India is a secular country where it practices numerous religions, such as Hinduism, Buddhism, Islam, Zoroastrianism, Jainism, Christianity, Sikhism, etc. The term “secular” means that the State does not practice any particular religion, nor will it discriminate against the individuals because of their faith. At present, Indian citizens are governed under numerous personal laws depending on their caste, religion, and community.
Also Read: India’s Stand on UCC – Marriage and Divorce
ADOPTION UNDER DIFFERENT PERSONAL LAWS
Adoption is not governed under any general law; however, it is permitted under Hinduism by a statute and custom amongst a few categories of persons. Since adoption is a child’s legal affiliation, it forms the subject of personal legislation. There are no separate adoption laws for Muslims, Christians, and Parsis hence they are governed under the Guardians and Wards Act, 1980. Under the aforementioned act, they can only take a child under foster care. Once a child becomes major under foster care, he is free to break off all of his ties. A child also has no legal right to inheritance. Under the aforesaid act, foreigners who wish to adopt Indian children have to approach the court. In case, if the court has granted permission for the child to be taken out of the country, the adoption must take place outside the country according to foreign law, i.e., the law applicable to the guardian. The three distinct legal structures that are predominant are Hindu law, Islamic law, and the Guardians & Wards Act, 1890. A guardian may be a natural guardian, a guardian of the will, or one appointed by the court.
The Hindu Adoption and Maintenance Act, 1956 applies only to Hindus. Only one male child could be adopted before this act came into force however, the act has now made a provision for a female child to be adopted. In the case of Sawan Ram v. Kalawanti, the deceased died leaving his widow behind. Several assets and some portion of the property were mortgaged to another person by the widow at the time of his death and some were bestowed on the grand niece. The appellant filed a case on the ground that the mortgage and transfer were illegal since the appellant was the deceased’s closest relative. The wife adopted a child during the on-going trial, and so the lawsuit failed. The case has been re-filed after the widow died. It was held that the adoption by a female Hindu will not only be for herself but also her deceased husband. An adopted son would be considered to be a member of the deceased husband’s family. Thus, as the husband’s adopted son, he would get all the rights of a member of that family.
MAINTENANCE UNDER DIFFERENT PERSONAL LAWS
The obligation for the husband to the maintenance of the wife arises from the status of their marriage. The right to preserve falls under the matter of personal law. The right of maintenance applies to the wife, dependent children, indigent parents, and divorced women under the Criminal Procedure Code, 1973. Including this right of maintenance under the CrPC comes with the benefit of making the solution both simple and inexpensive. However, a divorced woman has no right to claim maintenance under the CrPC if she has already received it under the personal laws. Under Hindu Law, the wife has an absolute right to demand maintenance from her husband and is governed under the Hindu Adoptions and Maintenance Act, 1956, which prescribes various grounds out of which at least one must be established to demand maintenance. They are:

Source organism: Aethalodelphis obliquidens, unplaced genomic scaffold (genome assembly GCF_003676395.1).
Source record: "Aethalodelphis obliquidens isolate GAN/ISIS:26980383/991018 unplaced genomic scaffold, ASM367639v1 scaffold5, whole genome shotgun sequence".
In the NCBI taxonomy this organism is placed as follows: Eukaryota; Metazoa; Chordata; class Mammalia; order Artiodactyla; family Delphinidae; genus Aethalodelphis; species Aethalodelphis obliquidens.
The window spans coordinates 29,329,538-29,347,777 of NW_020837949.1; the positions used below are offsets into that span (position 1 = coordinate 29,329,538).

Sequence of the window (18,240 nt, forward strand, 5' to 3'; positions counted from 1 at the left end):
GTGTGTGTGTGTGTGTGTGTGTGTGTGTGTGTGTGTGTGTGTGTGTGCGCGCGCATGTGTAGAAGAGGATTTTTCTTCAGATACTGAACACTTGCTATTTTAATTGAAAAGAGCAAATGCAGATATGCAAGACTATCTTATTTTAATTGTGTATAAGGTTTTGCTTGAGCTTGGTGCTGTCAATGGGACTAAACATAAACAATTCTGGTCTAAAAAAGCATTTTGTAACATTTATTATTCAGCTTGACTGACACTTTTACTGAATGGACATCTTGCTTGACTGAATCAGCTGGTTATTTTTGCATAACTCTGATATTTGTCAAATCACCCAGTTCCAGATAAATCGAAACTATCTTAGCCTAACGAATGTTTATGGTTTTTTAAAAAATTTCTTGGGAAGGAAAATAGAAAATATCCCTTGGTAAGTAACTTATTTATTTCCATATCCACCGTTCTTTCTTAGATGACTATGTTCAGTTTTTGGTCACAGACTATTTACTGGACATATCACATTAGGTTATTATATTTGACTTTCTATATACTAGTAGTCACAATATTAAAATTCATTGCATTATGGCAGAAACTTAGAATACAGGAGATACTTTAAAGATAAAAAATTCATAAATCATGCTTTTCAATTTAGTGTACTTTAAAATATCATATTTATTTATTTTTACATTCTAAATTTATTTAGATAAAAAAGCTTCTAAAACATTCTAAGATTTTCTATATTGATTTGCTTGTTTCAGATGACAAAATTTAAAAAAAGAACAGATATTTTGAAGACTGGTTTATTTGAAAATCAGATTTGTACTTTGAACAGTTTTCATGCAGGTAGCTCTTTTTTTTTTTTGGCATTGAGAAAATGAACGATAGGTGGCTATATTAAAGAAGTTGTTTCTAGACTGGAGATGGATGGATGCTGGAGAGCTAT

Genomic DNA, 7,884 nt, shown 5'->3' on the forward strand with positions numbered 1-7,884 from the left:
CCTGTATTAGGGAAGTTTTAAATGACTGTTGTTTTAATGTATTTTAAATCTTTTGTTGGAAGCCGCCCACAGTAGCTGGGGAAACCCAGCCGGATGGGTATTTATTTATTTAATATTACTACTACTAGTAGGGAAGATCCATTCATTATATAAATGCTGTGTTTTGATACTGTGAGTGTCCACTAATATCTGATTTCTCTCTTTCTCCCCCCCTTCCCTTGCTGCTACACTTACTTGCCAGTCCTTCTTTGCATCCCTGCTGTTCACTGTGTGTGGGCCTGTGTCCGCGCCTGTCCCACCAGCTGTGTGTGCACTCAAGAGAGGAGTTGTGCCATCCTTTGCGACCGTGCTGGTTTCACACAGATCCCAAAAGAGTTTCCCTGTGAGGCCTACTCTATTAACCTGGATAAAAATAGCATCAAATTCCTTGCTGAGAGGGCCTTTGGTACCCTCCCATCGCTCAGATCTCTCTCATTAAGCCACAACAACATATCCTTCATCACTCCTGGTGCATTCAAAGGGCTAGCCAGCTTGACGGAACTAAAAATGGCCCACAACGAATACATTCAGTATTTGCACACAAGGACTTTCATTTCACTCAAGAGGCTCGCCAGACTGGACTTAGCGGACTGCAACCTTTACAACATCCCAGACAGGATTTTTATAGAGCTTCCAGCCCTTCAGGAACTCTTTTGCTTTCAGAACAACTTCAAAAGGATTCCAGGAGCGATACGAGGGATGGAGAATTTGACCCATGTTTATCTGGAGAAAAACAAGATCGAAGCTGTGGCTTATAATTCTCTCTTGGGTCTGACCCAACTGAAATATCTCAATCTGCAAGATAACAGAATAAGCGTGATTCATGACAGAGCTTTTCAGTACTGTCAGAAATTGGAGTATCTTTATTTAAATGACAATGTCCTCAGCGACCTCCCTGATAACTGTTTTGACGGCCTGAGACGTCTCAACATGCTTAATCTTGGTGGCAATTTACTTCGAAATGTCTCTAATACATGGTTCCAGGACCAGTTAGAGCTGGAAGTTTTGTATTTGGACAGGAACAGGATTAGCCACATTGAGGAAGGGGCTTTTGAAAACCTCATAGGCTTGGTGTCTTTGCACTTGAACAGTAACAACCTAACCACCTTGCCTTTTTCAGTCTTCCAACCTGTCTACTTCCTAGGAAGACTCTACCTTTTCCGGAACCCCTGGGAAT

- Husband Suffering from any Venereal Disease
- The husband having another wife alive
- Ceased to Be a Hindu, etc.
Maintenance under Muslim law is governed by the ‘Women (Protection of Rights on Divorce) Act, 1986, which states that the divorced woman is entitled to fair and rational provision and maintenance from her former husband. The husband must do so within the period of iddat, however, his obligation is not limited to that period. If obligations on his part are not fulfilled the wife has the right to approach the Wakf Board. Provisions for the same are also made under Section 125 of the CrPC and in a landmark case of Ahmed Khan v. Shah Bano Begum, which was contentious maintenance lawsuit in India in which the Supreme Court issued a judgment in favour of the maintenance of an aggrieved divorced Muslim woman wherein Justice D.Y. Chandrachud mentioned that “Justice for all is a much more satisfying way than providing justice from case to case.”
Maintenance under the Christian Law is regulated by the Indian Divorce Act, 1869, where the wife may file a petition for alimony/maintenance in a civil court or high court and the husband is under an obligation to pay her alimony as the court may order, during her lifetime and applies only to those who follow Christianity, inter alia governs the maintenance rights of a Christian woman. The same provisions apply to Parsis, under the Parsi Marriage and Divorce Act, 1936.
LOK SABHA QUESTION ON UCC
Dr. Ramapati Ram Tripathi raised a query with the Legislative Department under the Ministry of Law and Justice. The query raised concerns as to whether the government is taking necessary steps to initiate the implementation of the Uniform Civil Code across the nation for the sake of unity and domestic integrity; and if yes, what are the details and measures made in this respect; and if not, what are the reasons for the same.
The response to this question was provided by Shri Ravi Shankar Prasad, Law & Justice Minister in which he indicated Article 44 of the Indian Constitution, further stating that the Government had asked that India’s 21st Law Commission undertake to examine and make suggestions on numerous problems related to the Uniform Civil Code.
All that individuals need to realize is that there are two distinct ideas of religion and legislation. The code does not aim to restrict the right to pursue any religion in any corner of the country, to be implemented soon.